The other day I received an automated notification that someone had downloaded my mortgage application. A loan application from seven years ago. I thought … hackers. But I took no immediate action. The next day, I received an apology email from the lender saying that my files were fine. The issue was caused by the transition of documents from one system to another.
My passive attitude toward the mortgage email might have been because I get notifications of security breaches all the time. My credit card was cancelled due to the Target store breach. Then again by the Home Depot breach. My medical records were stolen in the Anthem hack(s). My email passwords were compromised. On and on.
I also see notifications of attacks on this site everyday. But unlike my personal information, vcleat.com is uncompromised (I think). What do these hackers want with vcleat.com? To host illegal files? Attack other computers? Acquire vintage shoe secrets? To insert fake shoe articles? Maybe. I can think of a few fakes: “Long Wings Are Ugly and so is Your Dog” – that would be very hurtful and so not true; “Shell Cordovan is Ass Leather” – well, that is actually true. “Pope Francis Shocks World, Endorses Going Sockless” – Oh, the horror.
Until vcleat.com is compromised, I will continue to publish the truth. The truth about shoes. Men’s shoes. Men’s dress shoes. Nothing FAKE here. Today’s truth is about a pair of blue suede and Horned Back Lizard leather cap toe spectators from E.T. Wright.
The pair was in decent shape when I bought them. They were dirty and dusty but with no major problems. The suede was yellowish blue. The lizard leather finish was flaking off in a few areas but in good condition.
I have had a number of readers asking me for advice on restoring vintage suede. My answer has been basically, “good luck”. Sure, I could have regurgitated something I read online but who knows if it is true. And truth be told, I had never restored a vintage suede shoe. Most of the online advice I have read on the topic is similar to what is in this Reddit article, avoid cleaners/conditioners and just use a suede brush and eraser. In general, this has worked well for most of my modern suede shoes. These pairs have been relatively maintenance free. But my vintage shoes were 60 or 70 years old and needed more help.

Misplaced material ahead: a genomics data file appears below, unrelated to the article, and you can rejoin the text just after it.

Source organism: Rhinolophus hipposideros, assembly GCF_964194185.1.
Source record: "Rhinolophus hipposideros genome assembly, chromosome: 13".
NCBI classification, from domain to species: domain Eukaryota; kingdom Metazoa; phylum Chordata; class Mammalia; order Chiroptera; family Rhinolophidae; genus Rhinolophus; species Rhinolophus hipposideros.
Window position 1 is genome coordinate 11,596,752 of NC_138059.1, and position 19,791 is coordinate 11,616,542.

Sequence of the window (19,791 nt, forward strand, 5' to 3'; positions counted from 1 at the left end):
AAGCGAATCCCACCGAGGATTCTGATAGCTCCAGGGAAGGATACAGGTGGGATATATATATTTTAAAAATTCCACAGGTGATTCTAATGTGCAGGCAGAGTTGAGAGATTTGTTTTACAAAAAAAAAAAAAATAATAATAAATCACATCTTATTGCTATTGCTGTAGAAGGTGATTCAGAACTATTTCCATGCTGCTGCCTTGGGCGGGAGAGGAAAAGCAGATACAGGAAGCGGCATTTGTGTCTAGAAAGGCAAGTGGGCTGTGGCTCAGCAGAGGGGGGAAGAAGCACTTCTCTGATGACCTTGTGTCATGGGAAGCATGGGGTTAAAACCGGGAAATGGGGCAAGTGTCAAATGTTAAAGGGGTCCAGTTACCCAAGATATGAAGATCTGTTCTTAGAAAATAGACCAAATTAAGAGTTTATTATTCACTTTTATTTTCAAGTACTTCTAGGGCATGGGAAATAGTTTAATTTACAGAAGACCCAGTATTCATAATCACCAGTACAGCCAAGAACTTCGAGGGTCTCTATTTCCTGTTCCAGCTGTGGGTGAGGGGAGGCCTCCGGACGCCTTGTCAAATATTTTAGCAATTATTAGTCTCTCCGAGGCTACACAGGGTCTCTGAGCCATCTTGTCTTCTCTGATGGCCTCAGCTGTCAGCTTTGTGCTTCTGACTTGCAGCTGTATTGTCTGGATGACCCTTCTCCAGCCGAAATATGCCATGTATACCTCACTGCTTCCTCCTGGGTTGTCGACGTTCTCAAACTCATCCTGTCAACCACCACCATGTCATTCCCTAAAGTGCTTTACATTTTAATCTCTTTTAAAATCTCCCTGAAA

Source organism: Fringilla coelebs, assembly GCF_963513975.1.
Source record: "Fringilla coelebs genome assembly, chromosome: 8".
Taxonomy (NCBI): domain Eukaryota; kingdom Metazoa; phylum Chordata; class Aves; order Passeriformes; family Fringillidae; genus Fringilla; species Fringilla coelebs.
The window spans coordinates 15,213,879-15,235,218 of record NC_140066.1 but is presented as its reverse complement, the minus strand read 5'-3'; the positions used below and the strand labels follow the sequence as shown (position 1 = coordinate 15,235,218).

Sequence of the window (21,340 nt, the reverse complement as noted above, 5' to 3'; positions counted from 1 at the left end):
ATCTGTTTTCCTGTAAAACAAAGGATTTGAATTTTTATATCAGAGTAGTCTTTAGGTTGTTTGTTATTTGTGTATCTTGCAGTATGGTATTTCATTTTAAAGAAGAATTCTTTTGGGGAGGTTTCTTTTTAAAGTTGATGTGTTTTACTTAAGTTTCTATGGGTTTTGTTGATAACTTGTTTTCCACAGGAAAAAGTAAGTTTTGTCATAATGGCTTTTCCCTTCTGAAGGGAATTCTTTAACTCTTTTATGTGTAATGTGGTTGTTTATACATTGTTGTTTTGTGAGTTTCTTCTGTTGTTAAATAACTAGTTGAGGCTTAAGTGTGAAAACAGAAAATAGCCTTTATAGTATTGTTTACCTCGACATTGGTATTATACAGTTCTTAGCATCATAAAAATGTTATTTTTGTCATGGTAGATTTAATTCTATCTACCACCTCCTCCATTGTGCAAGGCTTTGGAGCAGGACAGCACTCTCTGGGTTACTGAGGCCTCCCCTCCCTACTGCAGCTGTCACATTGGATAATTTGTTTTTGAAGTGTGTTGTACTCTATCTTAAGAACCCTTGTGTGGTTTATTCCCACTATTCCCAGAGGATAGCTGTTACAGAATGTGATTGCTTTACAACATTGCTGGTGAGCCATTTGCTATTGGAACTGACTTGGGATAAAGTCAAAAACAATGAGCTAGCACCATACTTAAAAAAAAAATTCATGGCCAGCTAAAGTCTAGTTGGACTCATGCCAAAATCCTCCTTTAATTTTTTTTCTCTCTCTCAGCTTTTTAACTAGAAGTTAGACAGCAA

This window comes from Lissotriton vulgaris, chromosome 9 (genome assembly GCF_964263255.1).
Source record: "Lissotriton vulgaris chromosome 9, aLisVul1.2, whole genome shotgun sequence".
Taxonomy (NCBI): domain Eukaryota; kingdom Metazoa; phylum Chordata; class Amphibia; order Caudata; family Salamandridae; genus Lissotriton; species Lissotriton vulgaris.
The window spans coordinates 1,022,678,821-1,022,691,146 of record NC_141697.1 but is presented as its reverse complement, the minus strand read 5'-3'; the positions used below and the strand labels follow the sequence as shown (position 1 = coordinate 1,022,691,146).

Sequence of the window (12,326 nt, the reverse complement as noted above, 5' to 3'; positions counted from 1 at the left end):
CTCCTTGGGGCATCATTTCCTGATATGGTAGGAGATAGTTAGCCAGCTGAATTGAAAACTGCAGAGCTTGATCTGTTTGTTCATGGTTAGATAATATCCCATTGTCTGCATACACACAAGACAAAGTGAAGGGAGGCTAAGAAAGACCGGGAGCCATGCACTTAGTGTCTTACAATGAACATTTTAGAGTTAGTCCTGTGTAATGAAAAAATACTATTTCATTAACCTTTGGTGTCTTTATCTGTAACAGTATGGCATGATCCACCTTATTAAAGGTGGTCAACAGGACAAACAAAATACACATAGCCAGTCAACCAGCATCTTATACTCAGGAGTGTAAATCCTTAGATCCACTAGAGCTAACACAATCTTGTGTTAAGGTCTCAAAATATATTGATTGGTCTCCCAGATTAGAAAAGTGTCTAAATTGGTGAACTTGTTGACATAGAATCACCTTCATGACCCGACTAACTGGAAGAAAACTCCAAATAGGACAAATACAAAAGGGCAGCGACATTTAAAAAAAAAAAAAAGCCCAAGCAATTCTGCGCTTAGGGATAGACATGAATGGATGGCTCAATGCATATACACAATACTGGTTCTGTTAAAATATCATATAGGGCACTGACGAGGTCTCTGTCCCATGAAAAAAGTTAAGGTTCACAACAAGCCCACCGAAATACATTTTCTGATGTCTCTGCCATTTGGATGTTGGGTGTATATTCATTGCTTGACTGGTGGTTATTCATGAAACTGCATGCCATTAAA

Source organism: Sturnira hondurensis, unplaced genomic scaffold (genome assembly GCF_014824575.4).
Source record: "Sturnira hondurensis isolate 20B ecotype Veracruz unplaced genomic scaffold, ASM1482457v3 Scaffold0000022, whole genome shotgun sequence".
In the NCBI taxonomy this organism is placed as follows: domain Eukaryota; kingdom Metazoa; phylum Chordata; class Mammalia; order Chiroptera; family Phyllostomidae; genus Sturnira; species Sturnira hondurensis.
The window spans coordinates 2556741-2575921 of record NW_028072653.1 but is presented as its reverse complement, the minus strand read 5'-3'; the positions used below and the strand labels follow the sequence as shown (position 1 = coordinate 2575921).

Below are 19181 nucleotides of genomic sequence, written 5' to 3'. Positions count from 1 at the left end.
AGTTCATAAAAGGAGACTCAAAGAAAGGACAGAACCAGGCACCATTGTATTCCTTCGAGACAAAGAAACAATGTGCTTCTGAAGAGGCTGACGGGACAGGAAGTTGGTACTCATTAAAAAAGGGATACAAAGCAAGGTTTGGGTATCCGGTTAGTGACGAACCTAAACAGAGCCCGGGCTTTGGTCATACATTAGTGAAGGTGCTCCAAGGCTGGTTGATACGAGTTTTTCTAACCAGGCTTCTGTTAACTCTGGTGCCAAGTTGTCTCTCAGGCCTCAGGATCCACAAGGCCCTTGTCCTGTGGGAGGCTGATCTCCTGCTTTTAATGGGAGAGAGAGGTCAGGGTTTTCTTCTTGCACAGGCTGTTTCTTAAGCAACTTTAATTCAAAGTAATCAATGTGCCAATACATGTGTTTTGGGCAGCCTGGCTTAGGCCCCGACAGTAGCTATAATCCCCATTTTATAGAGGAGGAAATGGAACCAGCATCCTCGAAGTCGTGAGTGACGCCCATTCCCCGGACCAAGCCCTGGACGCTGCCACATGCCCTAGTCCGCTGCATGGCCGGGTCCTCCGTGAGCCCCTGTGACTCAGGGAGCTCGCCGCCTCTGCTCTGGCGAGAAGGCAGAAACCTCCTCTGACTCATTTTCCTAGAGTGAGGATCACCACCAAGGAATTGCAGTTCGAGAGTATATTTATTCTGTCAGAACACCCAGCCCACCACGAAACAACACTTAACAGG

In my search on advice on vintage suede restoration, I read this suede care article on the Old Leather Shoe. The author recommended cleaning the suede with coconut oil based hair shampoo. His advice made a lot of sense to me – shampoo would clean the suede, the coconut oils would nourish the leather, and doing the process on the entire shoe would avoid staining the suede. And I knew the author wasn’t stretching the truth because he provided example photos for his process.
I started the restore by giving the shoes a good brushing with a suede brush. Then I prepared the shampoo based cleaning and conditioning solution. I used a different coconut oil shampoo than the American Crew shampoo he recommended because I couldn’t find the American Crew product at my local store (yes, I still go to stores to buy things. I am old School. Like my shoes). I dabbed the mixture onto the shoes and thoroughly covered the suede portion of the shoe. I was careful not to get the solution onto the lizard skin and I was also careful not to rub the suede. Dabbing only. This is a photo of the wet shoes.